Literacy

The purpose and mission of the Concentration in Literacy is to prepare literacy professionals who will hold research and literacy education positions in universities across the country as well as for roles in local, regional, state, or national educational agencies and corporations. The program of study engages doctoral students in a theoretical and research-based examination of the cognitive, linguistic, social, cultural, political, and economic factors that impact literacy teaching and learning at all levels of development, from early childhood through adult, and emphasizes social opportunity and educational access for all learners.

The Concentration in Literacy is designed to provide doctoral students with the knowledge and skills essential for reading and interpreting scholarship in the field, as well as conceptualizing, designing, implementing, and disseminating original research. To that end, students engage in a variety of mentored and guided experiences that integrate theory, research, and practice. The program faculty expects doctoral candidates to provide leadership locally as well as contribute to a national research community. The Concentration in Literacy also offers doctoral students the opportunity to engage in mentored and guided university teaching experiences.

Through a combination of required courses and electives, doctoral students, together with their mentors, design a program of study uniquely fitted to their individual interests, expertise, and professional goals. The degree program requires a minimum of 90 semester credit hours, as described below. At least one year of the program of study must be completed through full time study.

Required Courses

  • LSLS 9021 Frameworks for Literacy Research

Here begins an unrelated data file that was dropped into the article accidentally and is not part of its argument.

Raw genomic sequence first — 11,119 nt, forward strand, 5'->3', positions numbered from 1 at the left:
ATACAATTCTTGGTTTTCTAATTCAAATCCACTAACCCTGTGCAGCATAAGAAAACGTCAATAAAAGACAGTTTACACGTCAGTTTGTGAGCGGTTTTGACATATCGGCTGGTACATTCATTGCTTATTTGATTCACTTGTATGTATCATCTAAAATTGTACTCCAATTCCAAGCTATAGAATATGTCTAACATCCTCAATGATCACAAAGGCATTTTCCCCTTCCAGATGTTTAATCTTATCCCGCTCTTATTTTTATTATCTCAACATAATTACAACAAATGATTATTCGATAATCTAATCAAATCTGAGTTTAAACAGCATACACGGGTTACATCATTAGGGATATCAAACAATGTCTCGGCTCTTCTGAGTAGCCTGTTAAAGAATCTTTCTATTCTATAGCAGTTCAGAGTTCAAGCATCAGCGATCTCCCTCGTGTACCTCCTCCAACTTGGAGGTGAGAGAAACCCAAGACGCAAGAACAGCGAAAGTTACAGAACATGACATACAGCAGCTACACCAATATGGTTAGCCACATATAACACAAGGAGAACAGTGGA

• LSLS 9046 Advanced Seminar in Literacy I
  • LSLS 9047 Advanced Seminar in Literacy II
  • LSLS 9051 Mentored Research in LSLS
  • LSLS 9055 Writing for Publication in Education

Elective Courses

  • LSLS 9057 Seminar in University Teaching 
  • LSLS 9059 Mentored University Teaching
  • LSLS 8030 Miscue Analysis
  • LSLS 8032 Language and Emergent Literacy
  • LSLS 8036 Adolescent Literacy
  • LSLS 8037 New Literacies
  • LSLS 8040 Research in Reading and Writing
  • LSLS 8041 Current Issues in Literacy
  • LSLS 7030 Discourse Analysis
  • LSLS 7031 Principles of Organizing a Literacy Curriculum
  • LSLS 7032 Teaching Ethnic American Literature
  • LSLS 7033 Seminar in Literature for Children and Adolescents

Faculty

Allison Breit-Smith, Associate Professor

Ph.D., University of Cincinnati, Speech-Language Pathology

Expertise:  Early language and emergent literacy acquisition in children with disabilities (e.g., autism, specific language impairment); effects of parent and teacher-implemented literacy interventions; pragmatic language

615 Teachers College, (513) 556-7119, sma5@ucmail.uc.edu

Ying Guo, Assistant Professor

Ph.D., Florida State University, Educational Psychology

Expertise: Early language and literacy acquisition for children who are at risk for reading difficulties; development and evaluation of classroom-based literacy interventions and empirically-based curricula; classroom dynamics and teacher quality facilitating child development.

246 Teachers College, (513) 556-0204, guoy3@ucmail.uc.edu

Holly Johnson, Associate Professor

Ph.D., University of Arizona, Language, Reading, & Culture

Expertise: Adolescent literacy and literature, middle level education, disciplinary literacy, social justice

615 Teachers College, (513) 556-0469, holly.johnson@uc.edu

Connie Kendall Theado, Associate Professor and PLI Coordinator

Ph.D., Miami University (Ohio), English

Expertise: Postsecondary literacy education, writing theory, literacy testing, rhetorical analysis

615 Teachers College, (513) 556-1427, connie.kendall@uc.edu

Susan Watts Taffe, Associate Professor

Ph.D., State University of New York at Buffalo, Reading Education

Expertise: Vocabulary development; new literacies and technology; teacher professional development

615 Teachers College, (513) 556-2534, susan.watts-taffe@uc.edu

Cheri Williams, Professor

Ph.D., Ohio State University, Language, Literature, & Reading

Expertise:  Emergent literacy; early literacy instruction; literacy and deafness; qualitative research methods

615 Teachers College, (513) 556-3571, cheri.williams@uc.edu